Columns 1 & 2 Proficiency Subgroups Percent Proficient Reading Math All StudentsYES American IndianYES Asian/Pac. Is.YES BlackYES HispanicYES WhiteYES Special EducationYES NO Limited EnglishYES Low IncomeYES State Target 2008-2010 3-5: 76.1% 6-8: 65.1% HS: 74.3% 3-5: 64.9% 6-8: 58.7% HS: 62.4% Year 1 Not making AYP Subgroups Percent Proficient Reading Math All StudentsYES American IndianYES Asian/Pac. Is.YES BlackYES HispanicYES WhiteYES Special EducationYES Limited EnglishYES NO Low IncomeYES State Target 2008-2010 3-5: 76.1% 6-8: 65.1% HS: 74.3% 3-5: 64.9% 6-8: 58.7% HS: 62.4% Year 2 Not making AYP 5 Different cell Same column
How is AYP Calculated? AYP is calculated separately for reading and mathematics within two of the three following indicators: Indicator 1 Proficiency of all subgroups; Students in all subgroups must meet the state bar set for the year in Reading and Math. ELEMENTARY: Reading 88.1% Math 79% State Bar 2012-2013 MIDDLE SCHOOL Reading 82.5% Math 79.3% HIGH SCHOOL Reading 87.2% Math 81.2% 6 Includes only students “continuously enrolled” – since the October 1 count.
How is AYP Calculated? Indicator 2 Rate of Participation on reading and mathematics MSP/HSPE 7 95% is required; the 5% allowed = students w/excused absences on the day of testing + students who are of Limited English Proficiency. 95% is required; the 5% allowed = students w/excused absences on the day of testing + students who are of Limited English Proficiency. This rate includes all students enrolled in the school at the time of testing.
How is AYP Calculated? Indicator 3A Other: Elementary & Middle Schools are evaluated on their unexcused absence rate. 8 Must be 1% or lower. A school makes AYP if it shows improvement over previous year. Improvement must continue each year until 1% or lower is achieved.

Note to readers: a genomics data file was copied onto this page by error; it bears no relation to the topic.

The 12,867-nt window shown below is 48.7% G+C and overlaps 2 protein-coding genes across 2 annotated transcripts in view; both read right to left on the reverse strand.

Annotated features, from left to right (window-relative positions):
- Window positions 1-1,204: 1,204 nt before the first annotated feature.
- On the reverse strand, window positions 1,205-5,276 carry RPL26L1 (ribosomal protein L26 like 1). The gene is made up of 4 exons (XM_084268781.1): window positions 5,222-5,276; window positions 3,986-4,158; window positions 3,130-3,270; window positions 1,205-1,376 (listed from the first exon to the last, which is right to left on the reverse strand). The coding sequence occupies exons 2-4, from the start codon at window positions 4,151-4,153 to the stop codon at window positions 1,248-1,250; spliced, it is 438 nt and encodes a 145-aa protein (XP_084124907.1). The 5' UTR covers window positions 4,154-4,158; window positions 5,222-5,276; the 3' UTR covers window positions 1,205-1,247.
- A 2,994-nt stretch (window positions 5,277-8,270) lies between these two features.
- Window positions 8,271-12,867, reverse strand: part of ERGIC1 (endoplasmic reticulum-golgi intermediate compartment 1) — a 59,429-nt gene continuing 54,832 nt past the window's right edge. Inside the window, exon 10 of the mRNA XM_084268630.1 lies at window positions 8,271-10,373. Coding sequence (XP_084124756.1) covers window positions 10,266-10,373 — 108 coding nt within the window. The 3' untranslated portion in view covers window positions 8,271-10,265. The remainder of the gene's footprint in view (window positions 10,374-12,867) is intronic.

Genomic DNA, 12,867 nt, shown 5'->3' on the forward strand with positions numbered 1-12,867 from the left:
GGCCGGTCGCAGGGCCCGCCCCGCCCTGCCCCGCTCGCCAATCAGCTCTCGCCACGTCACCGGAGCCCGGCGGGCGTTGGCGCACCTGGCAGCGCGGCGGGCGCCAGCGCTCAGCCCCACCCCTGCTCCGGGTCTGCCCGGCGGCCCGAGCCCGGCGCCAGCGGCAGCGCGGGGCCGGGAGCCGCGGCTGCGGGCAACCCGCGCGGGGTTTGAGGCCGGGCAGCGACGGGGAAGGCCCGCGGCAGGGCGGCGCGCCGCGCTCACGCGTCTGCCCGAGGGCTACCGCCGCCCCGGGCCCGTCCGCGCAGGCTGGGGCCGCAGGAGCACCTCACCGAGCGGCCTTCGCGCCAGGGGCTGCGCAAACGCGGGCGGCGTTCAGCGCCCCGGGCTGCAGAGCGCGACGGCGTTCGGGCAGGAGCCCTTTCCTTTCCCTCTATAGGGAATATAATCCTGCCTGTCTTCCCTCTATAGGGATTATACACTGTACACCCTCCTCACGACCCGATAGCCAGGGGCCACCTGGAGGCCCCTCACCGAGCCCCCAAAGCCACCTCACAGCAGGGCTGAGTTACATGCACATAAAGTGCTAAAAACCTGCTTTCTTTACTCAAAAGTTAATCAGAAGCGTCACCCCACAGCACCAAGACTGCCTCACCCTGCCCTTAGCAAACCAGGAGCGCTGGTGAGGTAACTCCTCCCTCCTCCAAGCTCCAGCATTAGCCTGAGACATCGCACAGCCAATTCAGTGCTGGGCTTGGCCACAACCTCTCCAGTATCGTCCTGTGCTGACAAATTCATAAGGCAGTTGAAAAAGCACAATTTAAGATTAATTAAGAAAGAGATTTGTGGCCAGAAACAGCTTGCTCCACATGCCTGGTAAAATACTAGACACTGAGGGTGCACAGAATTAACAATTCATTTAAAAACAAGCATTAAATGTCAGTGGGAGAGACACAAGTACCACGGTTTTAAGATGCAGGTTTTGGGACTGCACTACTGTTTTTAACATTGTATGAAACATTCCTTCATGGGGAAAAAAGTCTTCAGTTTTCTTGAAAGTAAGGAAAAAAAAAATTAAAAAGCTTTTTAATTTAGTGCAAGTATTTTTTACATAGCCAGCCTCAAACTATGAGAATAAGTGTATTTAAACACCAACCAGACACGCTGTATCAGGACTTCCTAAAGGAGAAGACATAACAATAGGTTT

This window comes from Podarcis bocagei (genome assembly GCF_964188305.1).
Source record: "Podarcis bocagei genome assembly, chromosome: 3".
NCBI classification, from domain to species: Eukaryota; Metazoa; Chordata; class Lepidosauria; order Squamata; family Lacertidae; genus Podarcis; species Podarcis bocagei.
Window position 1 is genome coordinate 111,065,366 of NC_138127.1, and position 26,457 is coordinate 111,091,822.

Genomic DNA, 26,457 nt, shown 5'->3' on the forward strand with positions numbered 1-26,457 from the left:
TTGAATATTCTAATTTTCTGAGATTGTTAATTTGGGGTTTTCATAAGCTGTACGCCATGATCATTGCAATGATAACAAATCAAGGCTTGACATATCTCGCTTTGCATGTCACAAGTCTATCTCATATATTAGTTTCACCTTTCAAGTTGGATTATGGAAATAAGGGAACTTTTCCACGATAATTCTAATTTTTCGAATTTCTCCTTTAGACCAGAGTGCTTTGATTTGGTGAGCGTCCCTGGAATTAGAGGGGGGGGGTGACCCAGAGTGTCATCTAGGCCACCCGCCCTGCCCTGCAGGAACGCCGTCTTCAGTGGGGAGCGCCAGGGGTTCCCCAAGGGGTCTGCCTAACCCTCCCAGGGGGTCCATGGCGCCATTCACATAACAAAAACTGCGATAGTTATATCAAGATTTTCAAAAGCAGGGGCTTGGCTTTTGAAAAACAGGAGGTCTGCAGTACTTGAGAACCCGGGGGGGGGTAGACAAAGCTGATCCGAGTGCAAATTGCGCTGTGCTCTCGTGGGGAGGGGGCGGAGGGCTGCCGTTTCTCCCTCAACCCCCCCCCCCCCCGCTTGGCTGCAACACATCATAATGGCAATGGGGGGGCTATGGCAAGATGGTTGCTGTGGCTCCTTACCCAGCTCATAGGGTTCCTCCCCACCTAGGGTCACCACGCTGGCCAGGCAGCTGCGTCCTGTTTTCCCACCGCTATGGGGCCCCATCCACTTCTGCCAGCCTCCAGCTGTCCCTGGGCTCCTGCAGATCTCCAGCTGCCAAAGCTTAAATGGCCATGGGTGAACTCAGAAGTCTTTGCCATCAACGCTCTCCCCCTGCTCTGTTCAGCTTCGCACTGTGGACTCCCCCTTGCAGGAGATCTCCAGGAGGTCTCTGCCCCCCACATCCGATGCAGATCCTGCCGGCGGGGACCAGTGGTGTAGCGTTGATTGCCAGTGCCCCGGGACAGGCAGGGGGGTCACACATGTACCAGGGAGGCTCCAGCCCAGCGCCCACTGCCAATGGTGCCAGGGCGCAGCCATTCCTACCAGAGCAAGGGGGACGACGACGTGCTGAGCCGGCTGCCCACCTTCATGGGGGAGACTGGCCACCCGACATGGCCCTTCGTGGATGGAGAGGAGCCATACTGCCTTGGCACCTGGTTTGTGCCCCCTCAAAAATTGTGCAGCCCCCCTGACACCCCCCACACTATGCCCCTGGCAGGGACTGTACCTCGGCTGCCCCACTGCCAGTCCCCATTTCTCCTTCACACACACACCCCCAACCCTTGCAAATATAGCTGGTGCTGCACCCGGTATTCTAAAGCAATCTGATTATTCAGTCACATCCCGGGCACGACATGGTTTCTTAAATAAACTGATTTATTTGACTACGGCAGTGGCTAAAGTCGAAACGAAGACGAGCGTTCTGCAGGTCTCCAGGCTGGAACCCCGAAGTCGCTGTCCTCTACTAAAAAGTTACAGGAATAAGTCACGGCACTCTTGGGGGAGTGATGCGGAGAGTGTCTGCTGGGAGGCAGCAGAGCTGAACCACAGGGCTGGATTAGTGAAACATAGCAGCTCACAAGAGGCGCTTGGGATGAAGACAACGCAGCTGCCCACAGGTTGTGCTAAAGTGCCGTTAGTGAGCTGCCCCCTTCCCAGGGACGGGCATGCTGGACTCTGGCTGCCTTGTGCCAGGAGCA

How is AYP Calculated? Indicator 3B Other: High Schools are evaluated on their graduation rate. A school makes AYP if the rate is increased by at least 2% over the previous year. Improvement must continue at this minimal rate until it reaches the current target. 73% (or higher) for 2010, increasing 3% each year until 2014. 73% (or higher) for 2010, increasing 3% each year until 2014. 9 76% for 2011 79% for 2012 82% for 2013 85% for 2014 76% for 2011 79% for 2012 82% for 2013 85% for 2014
What is the Uniform State Bar (target)? The state’s uniform bar tells schools and districts what percentage of their students need to be proficient on the MSP/HSPE each year to make AYP. The bar increases every three years, so that by 2014, it shows 100% of Washington students as proficient in reading and mathematics. 10
Percent Meeting Standard Elementary Uniform Bar (3-5) 52.2 64.2 76.1 88.1 29.7 47.3 64.9 82.4 100 0 10 20 30 40 50 60 70 80 90 100 2002200320042005200620072008200920102011201220132014 Reading Mathematics 11 State Bar was lowered to 58% for 2010 & 2011 because of new math standards implemented.
Middle School Uniform Bar (6-8) 30.1 47.6 65.1 82.5 17.3 38.0 58.7 79.3 100 0 10 20 30 40 50 60 70 80 90 100 2002200320042005200620072008200920102011201220132014 Percent Meeting Standard Reading Mathematics 12 State Bar remained at 58.7% in 2011 because new math standards were implemented.
High School Uniform Bar 48.6 61.5 74.3 87.2 24.8 43.6 62.4 81.2 100 0 10 20 30 40 50 60 70 80 90 100 2002200320042005200620072008200920102011201220132014 Percent Meeting Standard Reading Mathematics 13 State Bar remained at 62.4% in 2011 because new math standards were implemented.